|Classification aux États-Unis||210/636, 210/143, 210/764, 422/28, 210/195.1, 210/258, 210/766, 210/767, 210/321.69, 604/65, 210/195.2, 210/739, 210/646, 210/232, 210/134, 422/38, 422/1, 210/742, 210/85, 210/321.71, 210/240, 210/765|
|Classification internationale||B01D61/32, A61M1/16, B01D61/04, B01D17/00, B01D65/10, B01D61/12, C02F1/68, A61M1/34, B01D65/02, A61M39/16, A61M1/36, B01D17/09, C02F1/44, A61L2/18, F16K17/04, A61L2/04, A61M1/14, B01D61/24, C02F1/28, B01D61/02|
|Classification coopérative||Y10T137/7722, Y10T137/7794, Y10T137/7796, Y10T137/7799, Y10S215/03, Y10S210/929, B01D2321/32, B01D2321/16, B01D2321/04, A61M1/1694, A61M1/3626, A61M2205/3386, B01D2311/04, A61M2205/12, B01D65/102, A61M2205/6072, A61M1/3639, A61M1/1692, A61M1/1658, A61M2205/505, A61M2205/707, A61M2206/11, A61M2205/17, A61M1/3627, A61M2205/7554, A61M2205/3382, B01D61/32, A61M2205/705, B01D61/025, A61M1/1656, A61M2205/15, C02F1/441, A61L2/04, A61M1/1686, B01D65/104, A61M2205/7581, B01D61/12, F16K17/0453, A61L2/18, A61M1/169, B01D61/02, A61M1/16, B01D61/04, A61M39/16, B01D65/022, A61M1/3643, A61M1/165, A61M1/1607, A61M1/365, A61M1/1649, A61M1/1684, A61M1/1682, A61M1/3646, A61M1/288, A61M1/3434, A61M1/166, A61M1/3629, A61M1/1688, A61M1/3641, A61M1/3647, A61M1/1609, A61M1/3649, A61M1/1662, A61M1/3437, A61M1/1666, A61M1/3465, A61M1/1672, A61M1/3468, A61M1/1668|
|Classification européenne||B01D65/10B, B01D61/02D, B01D65/10D, B01D61/32, A61L2/04, A61M1/16, A61M1/36C5, C02F1/44B, A61M1/16R, A61M1/36C6, A61M1/36C3, B01D65/02B, A61L2/18, B01D61/04, A61M1/16D2, A61M1/36C4, A61M1/16F2, A61M1/16F4, F16K17/04H2, A61M1/16L, B01D61/02, B01D61/12|
|5 juin 1995||AS||Assignment|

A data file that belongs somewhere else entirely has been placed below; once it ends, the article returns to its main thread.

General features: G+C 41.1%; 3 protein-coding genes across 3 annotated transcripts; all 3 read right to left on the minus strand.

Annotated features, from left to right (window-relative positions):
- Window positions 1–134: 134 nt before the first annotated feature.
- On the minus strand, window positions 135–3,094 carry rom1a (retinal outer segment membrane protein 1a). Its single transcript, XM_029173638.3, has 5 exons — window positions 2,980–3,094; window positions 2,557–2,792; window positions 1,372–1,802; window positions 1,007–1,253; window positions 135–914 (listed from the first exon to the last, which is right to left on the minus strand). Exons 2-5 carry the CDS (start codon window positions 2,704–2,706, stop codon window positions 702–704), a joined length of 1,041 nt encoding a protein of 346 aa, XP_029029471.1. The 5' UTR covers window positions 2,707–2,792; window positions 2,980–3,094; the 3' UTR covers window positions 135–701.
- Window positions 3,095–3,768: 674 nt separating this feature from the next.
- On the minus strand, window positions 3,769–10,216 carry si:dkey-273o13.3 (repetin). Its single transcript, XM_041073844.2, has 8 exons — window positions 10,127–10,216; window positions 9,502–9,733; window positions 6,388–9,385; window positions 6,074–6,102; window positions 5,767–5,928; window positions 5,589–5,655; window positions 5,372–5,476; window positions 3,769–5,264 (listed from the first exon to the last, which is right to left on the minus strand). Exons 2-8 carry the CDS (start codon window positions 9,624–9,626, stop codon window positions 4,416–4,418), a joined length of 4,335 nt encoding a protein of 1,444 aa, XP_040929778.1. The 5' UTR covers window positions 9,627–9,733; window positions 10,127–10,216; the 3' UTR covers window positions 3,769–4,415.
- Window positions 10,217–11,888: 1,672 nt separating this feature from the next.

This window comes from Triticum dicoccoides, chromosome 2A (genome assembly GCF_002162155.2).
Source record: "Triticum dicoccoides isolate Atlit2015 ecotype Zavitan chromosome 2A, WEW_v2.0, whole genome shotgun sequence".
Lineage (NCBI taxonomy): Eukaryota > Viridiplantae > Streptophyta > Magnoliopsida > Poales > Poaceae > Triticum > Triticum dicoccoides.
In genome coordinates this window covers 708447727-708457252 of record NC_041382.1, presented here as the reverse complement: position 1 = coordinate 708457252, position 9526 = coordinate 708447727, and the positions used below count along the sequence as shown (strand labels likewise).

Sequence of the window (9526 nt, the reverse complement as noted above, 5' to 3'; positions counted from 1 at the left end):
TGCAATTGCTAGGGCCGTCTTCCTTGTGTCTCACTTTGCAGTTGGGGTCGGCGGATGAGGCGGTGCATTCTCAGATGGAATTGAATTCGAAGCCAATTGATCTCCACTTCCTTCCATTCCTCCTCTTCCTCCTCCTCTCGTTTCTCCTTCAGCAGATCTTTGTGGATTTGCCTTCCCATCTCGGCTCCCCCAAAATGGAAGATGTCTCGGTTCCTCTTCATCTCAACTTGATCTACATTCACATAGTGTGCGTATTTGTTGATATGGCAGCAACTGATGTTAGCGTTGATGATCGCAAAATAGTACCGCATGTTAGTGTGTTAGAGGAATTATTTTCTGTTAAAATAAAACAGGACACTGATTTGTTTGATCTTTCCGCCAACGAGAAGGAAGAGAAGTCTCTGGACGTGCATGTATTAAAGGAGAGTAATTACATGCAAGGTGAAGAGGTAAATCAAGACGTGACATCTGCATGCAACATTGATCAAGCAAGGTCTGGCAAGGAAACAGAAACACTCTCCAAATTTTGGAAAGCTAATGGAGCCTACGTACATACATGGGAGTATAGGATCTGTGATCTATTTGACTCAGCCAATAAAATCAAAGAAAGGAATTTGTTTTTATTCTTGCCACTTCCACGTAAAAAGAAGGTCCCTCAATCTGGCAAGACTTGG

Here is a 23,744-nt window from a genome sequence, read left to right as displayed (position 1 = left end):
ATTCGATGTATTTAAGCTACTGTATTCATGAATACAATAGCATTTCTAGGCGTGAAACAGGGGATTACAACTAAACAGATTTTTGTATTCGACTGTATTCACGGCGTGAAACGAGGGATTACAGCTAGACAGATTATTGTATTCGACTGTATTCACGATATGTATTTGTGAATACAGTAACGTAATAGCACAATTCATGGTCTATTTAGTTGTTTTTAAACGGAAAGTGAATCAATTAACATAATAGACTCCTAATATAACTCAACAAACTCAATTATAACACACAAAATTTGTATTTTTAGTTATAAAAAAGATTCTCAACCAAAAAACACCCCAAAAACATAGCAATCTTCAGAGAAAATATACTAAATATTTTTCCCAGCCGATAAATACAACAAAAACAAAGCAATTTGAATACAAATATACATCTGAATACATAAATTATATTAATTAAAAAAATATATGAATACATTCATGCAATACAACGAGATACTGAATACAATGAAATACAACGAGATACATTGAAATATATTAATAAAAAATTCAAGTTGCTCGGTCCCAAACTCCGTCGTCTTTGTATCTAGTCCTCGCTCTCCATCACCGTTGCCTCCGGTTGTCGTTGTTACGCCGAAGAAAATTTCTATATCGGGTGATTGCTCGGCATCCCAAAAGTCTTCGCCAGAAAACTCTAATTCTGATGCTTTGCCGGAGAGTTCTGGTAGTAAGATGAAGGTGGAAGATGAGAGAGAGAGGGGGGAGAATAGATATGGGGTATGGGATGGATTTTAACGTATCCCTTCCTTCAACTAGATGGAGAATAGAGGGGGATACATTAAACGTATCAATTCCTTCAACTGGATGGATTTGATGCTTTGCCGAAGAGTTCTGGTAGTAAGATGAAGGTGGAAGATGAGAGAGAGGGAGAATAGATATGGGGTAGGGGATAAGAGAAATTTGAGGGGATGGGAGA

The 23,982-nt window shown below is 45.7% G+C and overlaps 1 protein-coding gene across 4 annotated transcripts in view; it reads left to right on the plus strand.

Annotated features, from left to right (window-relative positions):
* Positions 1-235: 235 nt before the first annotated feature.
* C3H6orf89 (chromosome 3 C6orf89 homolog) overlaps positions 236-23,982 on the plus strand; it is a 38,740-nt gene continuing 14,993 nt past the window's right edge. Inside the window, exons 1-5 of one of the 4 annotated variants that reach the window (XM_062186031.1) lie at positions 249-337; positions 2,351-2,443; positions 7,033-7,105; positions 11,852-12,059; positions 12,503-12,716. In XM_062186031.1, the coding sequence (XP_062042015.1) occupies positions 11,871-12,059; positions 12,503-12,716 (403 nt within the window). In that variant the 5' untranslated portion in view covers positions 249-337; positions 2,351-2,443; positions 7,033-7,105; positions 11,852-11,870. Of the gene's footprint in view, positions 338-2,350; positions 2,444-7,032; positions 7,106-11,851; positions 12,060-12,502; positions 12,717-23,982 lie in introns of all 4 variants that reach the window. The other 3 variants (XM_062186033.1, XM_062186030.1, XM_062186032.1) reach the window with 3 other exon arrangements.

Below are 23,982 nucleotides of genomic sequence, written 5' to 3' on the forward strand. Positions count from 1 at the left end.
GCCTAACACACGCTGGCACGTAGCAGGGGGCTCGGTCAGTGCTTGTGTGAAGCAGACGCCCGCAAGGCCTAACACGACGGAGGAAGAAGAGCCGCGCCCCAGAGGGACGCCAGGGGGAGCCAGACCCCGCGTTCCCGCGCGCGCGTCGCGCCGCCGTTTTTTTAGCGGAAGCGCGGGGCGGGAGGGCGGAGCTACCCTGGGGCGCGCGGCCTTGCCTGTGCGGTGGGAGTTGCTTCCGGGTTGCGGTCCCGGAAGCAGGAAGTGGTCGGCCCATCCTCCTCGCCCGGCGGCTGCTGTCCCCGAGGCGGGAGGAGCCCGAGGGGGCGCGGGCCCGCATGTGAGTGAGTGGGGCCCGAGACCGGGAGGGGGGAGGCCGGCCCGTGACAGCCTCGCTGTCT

Owner name: AKSYS, LTD., ILLINOIS
Free format text: ASSIGNMENT OF ASSIGNORS INTEREST;ASSIGNORS:KENLEY, RODNEY S.;MATTHEWS, DAWN;WILKERSON, DOUGLAS L.;AND OTHERS;REEL/FRAME:007509/0223;SIGNING DATES FROM 19950209 TO 19950519
|19 août 1996||AS||Assignment|
Owner name: AKSYS, LTD., ILLINOIS
Free format text: ASSIGNMENT OF ASSIGNORS INTEREST;ASSIGNOR:MILLIPORE CORPORATION;REEL/FRAME:008088/0517
Effective date: 19960311
Owner name: MILLIPORE CORPORATION, MASSACHUSETTS
Free format text: ASSIGNMENT OF ASSIGNORS INTEREST;ASSIGNOR:ROETTGER, LINDA;REEL/FRAME:008088/0522
Effective date: 19960129
|27 juin 2000||FPAY||Fee payment|
Year of fee payment: 4
|21 juil. 2004||FPAY||Fee payment|
Year of fee payment: 8
|21 juil. 2004||SULP||Surcharge for late payment|
Year of fee payment: 7
|3 avr. 2006||AS||Assignment|
Owner name: DURUS LIFE SCIENCES MASTER FUND, LTD., A CAYMEN IS
Free format text: SECURITY AGREEMENT;ASSIGNOR:AKSYS, LTD., A DELAWARE CORPORATION;REEL/FRAME:017400/0777
Effective date: 20060331
|25 juin 2007||AS||Assignment|
Owner name: HHD LLC, A DELAWARE LIMITED LIABILITY COMPANY, MAS
Free format text: ASSIGNMENT OF ASSIGNORS INTEREST;ASSIGNOR:DURUS LIFE SCIENCES MASTER FUND, LTD., A CAYMEN ISLANDS EXEMPTED COMPANY;REEL/FRAME:019466/0732
Effective date: 20070307
Owner name: DURUS LIFE SCIENCES MASTER FUND, LTD., A CAYMEN IS
Free format text: ASSIGNMENT OF ASSIGNORS INTEREST;ASSIGNOR:AKSYS LTD., A DELAWARE CORPORATION;REEL/FRAME:019466/0711
Effective date: 20070307
|7 juil. 2008||FPAY||Fee payment|
Year of fee payment: 12
|14 juil. 2008||REMI||Maintenance fee reminder mailed|
|6 oct. 2015||AS||Assignment|
Owner name: BAXTER HEALTHCARE SA, SWITZERLAND
Free format text: ASSIGNMENT OF ASSIGNORS INTEREST;ASSIGNOR:BAXTER HEALTHCARE SA, SINGAPORE BRANCH;REEL/FRAME:036795/0953
Effective date: 20150904
Owner name: BAXTER INTERNATIONAL INC., ILLINOIS
Free format text: ASSIGNMENT OF ASSIGNORS INTEREST;ASSIGNOR:BAXTER HEALTHCARE SA, SINGAPORE BRANCH;REEL/FRAME:036795/0953
Effective date: 20150904
|30 nov. 2015||AS||Assignment|
Owner name: BAXTER HEALTHCARE SA, SINGAPORE BRANCH, ILLINOIS
Free format text: ASSIGNMENT OF ASSIGNORS INTEREST;ASSIGNOR:HHD, LLC;REEL/FRAME:037171/0532
Effective date: 20110616